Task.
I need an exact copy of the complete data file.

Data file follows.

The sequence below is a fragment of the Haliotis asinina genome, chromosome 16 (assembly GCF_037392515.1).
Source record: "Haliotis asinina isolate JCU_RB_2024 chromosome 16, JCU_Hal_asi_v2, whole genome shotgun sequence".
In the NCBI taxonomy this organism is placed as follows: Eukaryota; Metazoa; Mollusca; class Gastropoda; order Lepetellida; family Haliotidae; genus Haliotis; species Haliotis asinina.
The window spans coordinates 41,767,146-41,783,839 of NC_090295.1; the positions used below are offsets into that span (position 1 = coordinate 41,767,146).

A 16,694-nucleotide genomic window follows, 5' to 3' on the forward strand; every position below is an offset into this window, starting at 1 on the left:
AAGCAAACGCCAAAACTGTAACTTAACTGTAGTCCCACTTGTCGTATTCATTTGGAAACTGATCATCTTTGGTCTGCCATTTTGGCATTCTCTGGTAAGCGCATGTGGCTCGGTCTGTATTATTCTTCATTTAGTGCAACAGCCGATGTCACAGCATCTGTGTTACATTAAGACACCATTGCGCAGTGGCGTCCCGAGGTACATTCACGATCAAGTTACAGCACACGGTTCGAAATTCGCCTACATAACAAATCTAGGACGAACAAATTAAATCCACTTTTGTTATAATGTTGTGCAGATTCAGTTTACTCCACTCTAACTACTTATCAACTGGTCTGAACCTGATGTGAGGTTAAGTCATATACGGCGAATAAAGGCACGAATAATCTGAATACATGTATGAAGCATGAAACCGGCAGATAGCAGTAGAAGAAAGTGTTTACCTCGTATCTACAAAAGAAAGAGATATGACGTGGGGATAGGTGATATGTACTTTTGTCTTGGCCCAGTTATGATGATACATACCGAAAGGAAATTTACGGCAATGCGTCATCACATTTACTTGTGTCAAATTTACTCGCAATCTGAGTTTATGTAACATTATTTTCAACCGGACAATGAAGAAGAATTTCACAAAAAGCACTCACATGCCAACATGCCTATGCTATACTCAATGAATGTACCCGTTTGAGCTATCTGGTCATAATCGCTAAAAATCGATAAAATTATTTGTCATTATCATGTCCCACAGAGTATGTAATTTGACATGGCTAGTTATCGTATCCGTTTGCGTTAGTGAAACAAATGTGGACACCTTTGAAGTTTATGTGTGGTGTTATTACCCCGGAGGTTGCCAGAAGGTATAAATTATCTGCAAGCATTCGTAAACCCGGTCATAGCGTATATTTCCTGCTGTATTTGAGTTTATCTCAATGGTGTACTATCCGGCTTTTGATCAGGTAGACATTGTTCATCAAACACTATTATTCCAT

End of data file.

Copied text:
The sequence below is a fragment of the Haliotis asinina genome, chromosome 16 (assembly GCF_037392515.1).
Source record: "Haliotis asinina isolate JCU_RB_2024 chromosome 16, JCU_Hal_asi_v2, whole genome shotgun sequence".
In the NCBI taxonomy this organism is placed as follows: Eukaryota; Metazoa; Mollusca; class Gastropoda; order Lepetellida; family Haliotidae; genus Haliotis; species Haliotis asinina.
The window spans coordinates 41,767,146-41,783,839 of NC_090295.1; the positions used below are offsets into that span (position 1 = coordinate 41,767,146).

A 16,694-nucleotide genomic window follows, 5' to 3' on the forward strand; every position below is an offset into this window, starting at 1 on the left:
AAGCAAACGCCAAAACTGTAACTTAACTGTAGTCCCACTTGTCGTATTCATTTGGAAACTGATCATCTTTGGTCTGCCATTTTGGCATTCTCTGGTAAGCGCATGTGGCTCGGTCTGTATTATTCTTCATTTAGTGCAACAGCCGATGTCACAGCATCTGTGTTACATTAAGACACCATTGCGCAGTGGCGTCCCGAGGTACATTCACGATCAAGTTACAGCACACGGTTCGAAATTCGCCTACATAACAAATCTAGGACGAACAAATTAAATCCACTTTTGTTATAATGTTGTGCAGATTCAGTTTACTCCACTCTAACTACTTATCAACTGGTCTGAACCTGATGTGAGGTTAAGTCATATACGGCGAATAAAGGCACGAATAATCTGAATACATGTATGAAGCATGAAACCGGCAGATAGCAGTAGAAGAAAGTGTTTACCTCGTATCTACAAAAGAAAGAGATATGACGTGGGGATAGGTGATATGTACTTTTGTCTTGGCCCAGTTATGATGATACATACCGAAAGGAAATTTACGGCAATGCGTCATCACATTTACTTGTGTCAAATTTACTCGCAATCTGAGTTTATGTAACATTATTTTCAACCGGACAATGAAGAAGAATTTCACAAAAAGCACTCACATGCCAACATGCCTATGCTATACTCAATGAATGTACCCGTTTGAGCTATCTGGTCATAATCGCTAAAAATCGATAAAATTATTTGTCATTATCATGTCCCACAGAGTATGTAATTTGACATGGCTAGTTATCGTATCCGTTTGCGTTAGTGAAACAAATGTGGACACCTTTGAAGTTTATGTGTGGTGTTATTACCCCGGAGGTTGCCAGAAGGTATAAATTATCTGCAAGCATTCGTAAACCCGGTCATAGCGTATATTTCCTGCTGTATTTGAGTTTATCTCAATGGTGTACTATCCGGCTTTTGATCAGGTAGACATTGTTCATCAAACACTATTATTCCAT